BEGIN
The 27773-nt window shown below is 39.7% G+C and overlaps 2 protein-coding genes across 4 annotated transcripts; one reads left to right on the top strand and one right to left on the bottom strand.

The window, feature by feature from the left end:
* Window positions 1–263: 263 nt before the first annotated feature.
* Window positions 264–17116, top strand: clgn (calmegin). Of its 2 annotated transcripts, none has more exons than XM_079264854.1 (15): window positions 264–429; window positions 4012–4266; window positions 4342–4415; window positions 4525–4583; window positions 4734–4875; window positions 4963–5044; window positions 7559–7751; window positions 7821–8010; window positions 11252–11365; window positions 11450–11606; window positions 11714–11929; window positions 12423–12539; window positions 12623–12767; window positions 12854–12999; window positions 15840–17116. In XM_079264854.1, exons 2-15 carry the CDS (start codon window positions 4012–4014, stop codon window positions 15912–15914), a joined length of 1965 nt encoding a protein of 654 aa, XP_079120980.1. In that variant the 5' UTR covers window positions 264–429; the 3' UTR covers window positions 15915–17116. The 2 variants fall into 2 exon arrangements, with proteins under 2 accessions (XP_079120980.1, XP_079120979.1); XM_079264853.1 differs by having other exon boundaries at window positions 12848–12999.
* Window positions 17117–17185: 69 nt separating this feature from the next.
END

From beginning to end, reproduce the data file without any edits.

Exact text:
The 27773-nt window shown below is 39.7% G+C and overlaps 2 protein-coding genes across 4 annotated transcripts; one reads left to right on the top strand and one right to left on the bottom strand.

The window, feature by feature from the left end:
* Window positions 1–263: 263 nt before the first annotated feature.
* Window positions 264–17116, top strand: clgn (calmegin). Of its 2 annotated transcripts, none has more exons than XM_079264854.1 (15): window positions 264–429; window positions 4012–4266; window positions 4342–4415; window positions 4525–4583; window positions 4734–4875; window positions 4963–5044; window positions 7559–7751; window positions 7821–8010; window positions 11252–11365; window positions 11450–11606; window positions 11714–11929; window positions 12423–12539; window positions 12623–12767; window positions 12854–12999; window positions 15840–17116. In XM_079264854.1, exons 2-15 carry the CDS (start codon window positions 4012–4014, stop codon window positions 15912–15914), a joined length of 1965 nt encoding a protein of 654 aa, XP_079120980.1. In that variant the 5' UTR covers window positions 264–429; the 3' UTR covers window positions 15915–17116. The 2 variants fall into 2 exon arrangements, with proteins under 2 accessions (XP_079120980.1, XP_079120979.1); XM_079264853.1 differs by having other exon boundaries at window positions 12848–12999.
* Window positions 17117–17185: 69 nt separating this feature from the next.